Are we "quasi-racist" towards so-called alien bird and animal species? Professor Christopher Smout thinks we are, and says it is time that we re-examined the dogma, upheld by groups such as the Royal Society for the Protection of Birds, that many non-native species deserve to be eradicated. A case in point is the ruddy duck, a perky bird from North America, which had been paddling around Britain's ponds since the 1950s until the RSPB earmarked the species for extermination, principally because some had the temerity to fly off to Spain and cross-breed with a similar, rarer species, creating a hybrid.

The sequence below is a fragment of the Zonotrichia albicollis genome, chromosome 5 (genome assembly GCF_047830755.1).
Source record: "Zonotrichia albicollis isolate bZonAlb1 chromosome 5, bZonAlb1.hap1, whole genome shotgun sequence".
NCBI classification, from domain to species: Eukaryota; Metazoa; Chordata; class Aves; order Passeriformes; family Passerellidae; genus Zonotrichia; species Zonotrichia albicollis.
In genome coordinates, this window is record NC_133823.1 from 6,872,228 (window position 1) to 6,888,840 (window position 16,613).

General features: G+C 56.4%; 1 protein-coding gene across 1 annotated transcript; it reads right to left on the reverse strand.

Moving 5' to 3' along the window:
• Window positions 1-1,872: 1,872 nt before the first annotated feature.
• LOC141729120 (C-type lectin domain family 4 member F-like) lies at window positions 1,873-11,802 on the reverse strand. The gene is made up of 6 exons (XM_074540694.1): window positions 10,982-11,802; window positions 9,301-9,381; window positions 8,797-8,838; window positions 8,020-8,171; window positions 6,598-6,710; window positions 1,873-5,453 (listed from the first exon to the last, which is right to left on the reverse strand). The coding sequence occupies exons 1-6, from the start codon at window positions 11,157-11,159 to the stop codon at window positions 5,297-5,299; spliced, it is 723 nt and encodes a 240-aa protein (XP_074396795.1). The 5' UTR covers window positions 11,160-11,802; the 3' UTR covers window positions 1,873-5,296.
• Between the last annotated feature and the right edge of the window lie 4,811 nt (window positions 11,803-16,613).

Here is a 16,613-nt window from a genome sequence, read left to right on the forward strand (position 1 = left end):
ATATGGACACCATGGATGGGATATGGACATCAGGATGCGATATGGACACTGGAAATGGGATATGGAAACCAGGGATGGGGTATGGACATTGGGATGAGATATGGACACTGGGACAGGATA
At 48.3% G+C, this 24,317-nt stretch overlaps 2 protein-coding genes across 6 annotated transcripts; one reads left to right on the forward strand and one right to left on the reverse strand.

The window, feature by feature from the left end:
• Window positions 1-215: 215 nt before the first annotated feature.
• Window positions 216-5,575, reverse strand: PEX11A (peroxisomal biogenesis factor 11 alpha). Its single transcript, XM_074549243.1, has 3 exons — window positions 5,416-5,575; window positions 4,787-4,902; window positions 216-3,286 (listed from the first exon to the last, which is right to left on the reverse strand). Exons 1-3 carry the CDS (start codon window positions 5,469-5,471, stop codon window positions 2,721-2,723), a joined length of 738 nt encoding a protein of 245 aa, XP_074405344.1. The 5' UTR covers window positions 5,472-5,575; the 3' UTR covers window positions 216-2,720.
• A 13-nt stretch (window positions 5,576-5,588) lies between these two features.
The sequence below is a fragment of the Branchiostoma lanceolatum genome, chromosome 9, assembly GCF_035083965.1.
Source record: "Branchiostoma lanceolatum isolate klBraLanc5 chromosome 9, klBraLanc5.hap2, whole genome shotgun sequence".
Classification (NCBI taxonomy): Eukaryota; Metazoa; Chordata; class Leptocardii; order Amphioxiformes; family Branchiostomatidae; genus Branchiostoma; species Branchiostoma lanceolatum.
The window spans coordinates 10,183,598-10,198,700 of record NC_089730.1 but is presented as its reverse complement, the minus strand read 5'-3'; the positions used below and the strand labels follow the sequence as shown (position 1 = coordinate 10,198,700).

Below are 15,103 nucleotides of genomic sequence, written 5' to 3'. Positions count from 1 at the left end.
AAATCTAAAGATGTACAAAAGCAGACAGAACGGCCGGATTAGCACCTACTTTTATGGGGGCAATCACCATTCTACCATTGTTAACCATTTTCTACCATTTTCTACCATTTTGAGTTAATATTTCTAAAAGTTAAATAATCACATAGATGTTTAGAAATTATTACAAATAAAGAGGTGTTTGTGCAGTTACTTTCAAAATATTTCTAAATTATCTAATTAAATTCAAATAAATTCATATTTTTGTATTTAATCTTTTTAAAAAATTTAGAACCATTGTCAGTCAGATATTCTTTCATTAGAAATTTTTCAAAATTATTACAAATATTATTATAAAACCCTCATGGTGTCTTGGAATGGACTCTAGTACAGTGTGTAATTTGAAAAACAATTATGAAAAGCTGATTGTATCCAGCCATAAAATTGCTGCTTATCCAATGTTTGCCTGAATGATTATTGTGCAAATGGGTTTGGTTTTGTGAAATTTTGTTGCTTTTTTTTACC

As the professor suggests, it is incongruous to apply rigid doctrines of ethnic or racial purity to the natural world that we would now judge repellent when applied to human society.
Conservation groups disagree, but there is no doubt that old assumptions about the desirability of keeping native species "pure" are now being questioned, and rightly so.Reuse content